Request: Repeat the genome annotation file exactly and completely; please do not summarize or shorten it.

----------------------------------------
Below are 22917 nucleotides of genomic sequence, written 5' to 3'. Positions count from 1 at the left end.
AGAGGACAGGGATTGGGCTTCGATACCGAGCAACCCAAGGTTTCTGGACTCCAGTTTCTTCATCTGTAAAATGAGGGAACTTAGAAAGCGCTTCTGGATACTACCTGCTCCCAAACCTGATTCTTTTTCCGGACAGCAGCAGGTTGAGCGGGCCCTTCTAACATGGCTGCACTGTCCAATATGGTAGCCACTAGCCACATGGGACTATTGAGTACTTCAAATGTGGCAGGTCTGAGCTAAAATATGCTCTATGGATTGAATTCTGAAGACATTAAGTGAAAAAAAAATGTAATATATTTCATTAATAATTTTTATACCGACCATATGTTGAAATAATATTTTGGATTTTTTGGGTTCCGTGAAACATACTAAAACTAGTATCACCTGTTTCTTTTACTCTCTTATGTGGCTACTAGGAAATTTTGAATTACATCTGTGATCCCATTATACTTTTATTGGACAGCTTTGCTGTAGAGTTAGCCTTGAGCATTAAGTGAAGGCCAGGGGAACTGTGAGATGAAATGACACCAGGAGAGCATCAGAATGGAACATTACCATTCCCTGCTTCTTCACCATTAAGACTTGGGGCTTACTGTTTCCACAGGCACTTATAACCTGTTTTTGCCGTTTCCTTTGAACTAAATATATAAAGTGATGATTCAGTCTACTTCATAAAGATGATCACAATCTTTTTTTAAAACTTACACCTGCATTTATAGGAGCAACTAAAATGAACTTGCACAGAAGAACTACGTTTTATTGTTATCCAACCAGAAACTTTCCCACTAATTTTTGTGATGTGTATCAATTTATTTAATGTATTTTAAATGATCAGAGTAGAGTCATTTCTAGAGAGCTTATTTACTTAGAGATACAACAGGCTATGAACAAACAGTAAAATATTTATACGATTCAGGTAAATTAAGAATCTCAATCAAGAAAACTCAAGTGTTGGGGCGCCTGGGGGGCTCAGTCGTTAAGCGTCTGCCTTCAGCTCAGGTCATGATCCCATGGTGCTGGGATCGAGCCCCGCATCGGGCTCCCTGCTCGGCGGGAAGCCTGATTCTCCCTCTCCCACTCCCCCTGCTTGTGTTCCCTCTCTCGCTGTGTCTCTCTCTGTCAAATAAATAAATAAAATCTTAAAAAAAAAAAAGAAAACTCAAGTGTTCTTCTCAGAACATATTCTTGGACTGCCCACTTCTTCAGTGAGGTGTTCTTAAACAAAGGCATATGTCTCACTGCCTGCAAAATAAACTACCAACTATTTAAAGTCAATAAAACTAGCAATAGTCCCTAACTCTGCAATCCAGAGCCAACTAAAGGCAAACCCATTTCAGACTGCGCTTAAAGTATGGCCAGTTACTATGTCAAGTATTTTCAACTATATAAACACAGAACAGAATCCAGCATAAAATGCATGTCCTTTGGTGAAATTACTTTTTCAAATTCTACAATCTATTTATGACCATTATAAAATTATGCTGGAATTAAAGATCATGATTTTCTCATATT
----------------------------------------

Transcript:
Below are 22917 nucleotides of genomic sequence, written 5' to 3'. Positions count from 1 at the left end.
AGAGGACAGGGATTGGGCTTCGATACCGAGCAACCCAAGGTTTCTGGACTCCAGTTTCTTCATCTGTAAAATGAGGGAACTTAGAAAGCGCTTCTGGATACTACCTGCTCCCAAACCTGATTCTTTTTCCGGACAGCAGCAGGTTGAGCGGGCCCTTCTAACATGGCTGCACTGTCCAATATGGTAGCCACTAGCCACATGGGACTATTGAGTACTTCAAATGTGGCAGGTCTGAGCTAAAATATGCTCTATGGATTGAATTCTGAAGACATTAAGTGAAAAAAAAATGTAATATATTTCATTAATAATTTTTATACCGACCATATGTTGAAATAATATTTTGGATTTTTTGGGTTCCGTGAAACATACTAAAACTAGTATCACCTGTTTCTTTTACTCTCTTATGTGGCTACTAGGAAATTTTGAATTACATCTGTGATCCCATTATACTTTTATTGGACAGCTTTGCTGTAGAGTTAGCCTTGAGCATTAAGTGAAGGCCAGGGGAACTGTGAGATGAAATGACACCAGGAGAGCATCAGAATGGAACATTACCATTCCCTGCTTCTTCACCATTAAGACTTGGGGCTTACTGTTTCCACAGGCACTTATAACCTGTTTTTGCCGTTTCCTTTGAACTAAATATATAAAGTGATGATTCAGTCTACTTCATAAAGATGATCACAATCTTTTTTTAAAACTTACACCTGCATTTATAGGAGCAACTAAAATGAACTTGCACAGAAGAACTACGTTTTATTGTTATCCAACCAGAAACTTTCCCACTAATTTTTGTGATGTGTATCAATTTATTTAATGTATTTTAAATGATCAGAGTAGAGTCATTTCTAGAGAGCTTATTTACTTAGAGATACAACAGGCTATGAACAAACAGTAAAATATTTATACGATTCAGGTAAATTAAGAATCTCAATCAAGAAAACTCAAGTGTTGGGGCGCCTGGGGGGCTCAGTCGTTAAGCGTCTGCCTTCAGCTCAGGTCATGATCCCATGGTGCTGGGATCGAGCCCCGCATCGGGCTCCCTGCTCGGCGGGAAGCCTGATTCTCCCTCTCCCACTCCCCCTGCTTGTGTTCCCTCTCTCGCTGTGTCTCTCTCTGTCAAATAAATAAATAAAATCTTAAAAAAAAAAAAGAAAACTCAAGTGTTCTTCTCAGAACATATTCTTGGACTGCCCACTTCTTCAGTGAGGTGTTCTTAAACAAAGGCATATGTCTCACTGCCTGCAAAATAAACTACCAACTATTTAAAGTCAATAAAACTAGCAATAGTCCCTAACTCTGCAATCCAGAGCCAACTAAAGGCAAACCCATTTCAGACTGCGCTTAAAGTATGGCCAGTTACTATGTCAAGTATTTTCAACTATATAAACACAGAACAGAATCCAGCATAAAATGCATGTCCTTTGGTGAAATTACTTTTTCAAATTCTACAATCTATTTATGACCATTATAAAATTATGCTGGAATTAAAGATCATGATTTTCTCATATT